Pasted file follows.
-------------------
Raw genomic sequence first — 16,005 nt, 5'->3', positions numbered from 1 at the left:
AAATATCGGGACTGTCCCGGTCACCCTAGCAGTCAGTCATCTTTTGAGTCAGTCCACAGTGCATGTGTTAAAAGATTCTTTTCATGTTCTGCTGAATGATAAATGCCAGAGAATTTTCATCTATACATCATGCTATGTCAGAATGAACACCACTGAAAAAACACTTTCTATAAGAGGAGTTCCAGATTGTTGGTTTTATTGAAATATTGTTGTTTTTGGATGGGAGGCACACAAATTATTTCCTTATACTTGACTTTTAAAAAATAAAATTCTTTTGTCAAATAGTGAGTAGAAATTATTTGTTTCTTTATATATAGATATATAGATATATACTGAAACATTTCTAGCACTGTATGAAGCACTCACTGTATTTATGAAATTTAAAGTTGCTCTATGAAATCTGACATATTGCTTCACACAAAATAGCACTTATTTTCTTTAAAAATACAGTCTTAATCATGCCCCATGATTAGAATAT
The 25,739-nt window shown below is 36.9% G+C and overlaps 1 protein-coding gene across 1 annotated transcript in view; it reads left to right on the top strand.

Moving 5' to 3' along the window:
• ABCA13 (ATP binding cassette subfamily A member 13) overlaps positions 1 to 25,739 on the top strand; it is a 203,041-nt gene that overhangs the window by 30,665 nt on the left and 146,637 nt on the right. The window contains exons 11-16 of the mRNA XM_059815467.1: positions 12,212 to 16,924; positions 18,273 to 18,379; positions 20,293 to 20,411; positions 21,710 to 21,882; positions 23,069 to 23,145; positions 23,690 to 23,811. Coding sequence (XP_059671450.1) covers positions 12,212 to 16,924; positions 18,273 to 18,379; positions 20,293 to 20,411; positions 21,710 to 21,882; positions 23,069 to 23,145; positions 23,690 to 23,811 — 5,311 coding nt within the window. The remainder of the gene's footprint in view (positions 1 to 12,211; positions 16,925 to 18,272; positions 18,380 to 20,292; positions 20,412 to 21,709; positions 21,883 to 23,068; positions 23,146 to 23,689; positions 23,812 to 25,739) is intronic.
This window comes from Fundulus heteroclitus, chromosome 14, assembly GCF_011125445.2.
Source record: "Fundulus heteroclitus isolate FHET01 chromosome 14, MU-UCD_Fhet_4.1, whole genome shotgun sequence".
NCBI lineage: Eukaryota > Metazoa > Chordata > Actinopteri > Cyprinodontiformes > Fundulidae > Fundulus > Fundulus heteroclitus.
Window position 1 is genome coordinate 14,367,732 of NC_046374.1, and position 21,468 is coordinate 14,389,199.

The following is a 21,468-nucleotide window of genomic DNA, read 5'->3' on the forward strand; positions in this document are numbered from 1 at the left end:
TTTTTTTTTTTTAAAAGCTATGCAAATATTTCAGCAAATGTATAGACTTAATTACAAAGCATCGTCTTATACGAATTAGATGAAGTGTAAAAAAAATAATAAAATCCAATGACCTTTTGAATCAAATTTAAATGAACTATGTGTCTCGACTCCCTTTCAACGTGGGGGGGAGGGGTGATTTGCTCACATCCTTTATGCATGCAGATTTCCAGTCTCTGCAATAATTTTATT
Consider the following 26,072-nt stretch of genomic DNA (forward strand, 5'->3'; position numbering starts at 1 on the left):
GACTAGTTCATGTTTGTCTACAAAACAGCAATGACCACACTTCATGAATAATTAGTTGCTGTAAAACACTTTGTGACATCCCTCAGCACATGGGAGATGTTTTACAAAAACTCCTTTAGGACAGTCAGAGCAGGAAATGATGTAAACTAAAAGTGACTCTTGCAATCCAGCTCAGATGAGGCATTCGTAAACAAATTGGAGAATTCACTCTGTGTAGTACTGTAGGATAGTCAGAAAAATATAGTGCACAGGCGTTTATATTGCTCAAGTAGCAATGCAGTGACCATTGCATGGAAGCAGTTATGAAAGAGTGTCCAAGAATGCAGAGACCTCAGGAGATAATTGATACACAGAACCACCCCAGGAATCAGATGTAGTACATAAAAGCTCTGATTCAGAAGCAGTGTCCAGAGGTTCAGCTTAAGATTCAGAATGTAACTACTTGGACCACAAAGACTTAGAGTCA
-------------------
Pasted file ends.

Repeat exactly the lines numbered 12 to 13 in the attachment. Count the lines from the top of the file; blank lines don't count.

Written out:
Consider the following 26,072-nt stretch of genomic DNA (forward strand, 5'->3'; position numbering starts at 1 on the left):
GACTAGTTCATGTTTGTCTACAAAACAGCAATGACCACACTTCATGAATAATTAGTTGCTGTAAAACACTTTGTGACATCCCTCAGCACATGGGAGATGTTTTACAAAAACTCCTTTAGGACAGTCAGAGCAGGAAATGATGTAAACTAAAAGTGACTCTTGCAATCCAGCTCAGATGAGGCATTCGTAAACAAATTGGAGAATTCACTCTGTGTAGTACTGTAGGATAGTCAGAAAAATATAGTGCACAGGCGTTTATATTGCTCAAGTAGCAATGCAGTGACCATTGCATGGAAGCAGTTATGAAAGAGTGTCCAAGAATGCAGAGACCTCAGGAGATAATTGATACACAGAACCACCCCAGGAATCAGATGTAGTACATAAAAGCTCTGATTCAGAAGCAGTGTCCAGAGGTTCAGCTTAAGATTCAGAATGTAACTACTTGGACCACAAAGACTTAGAGTCA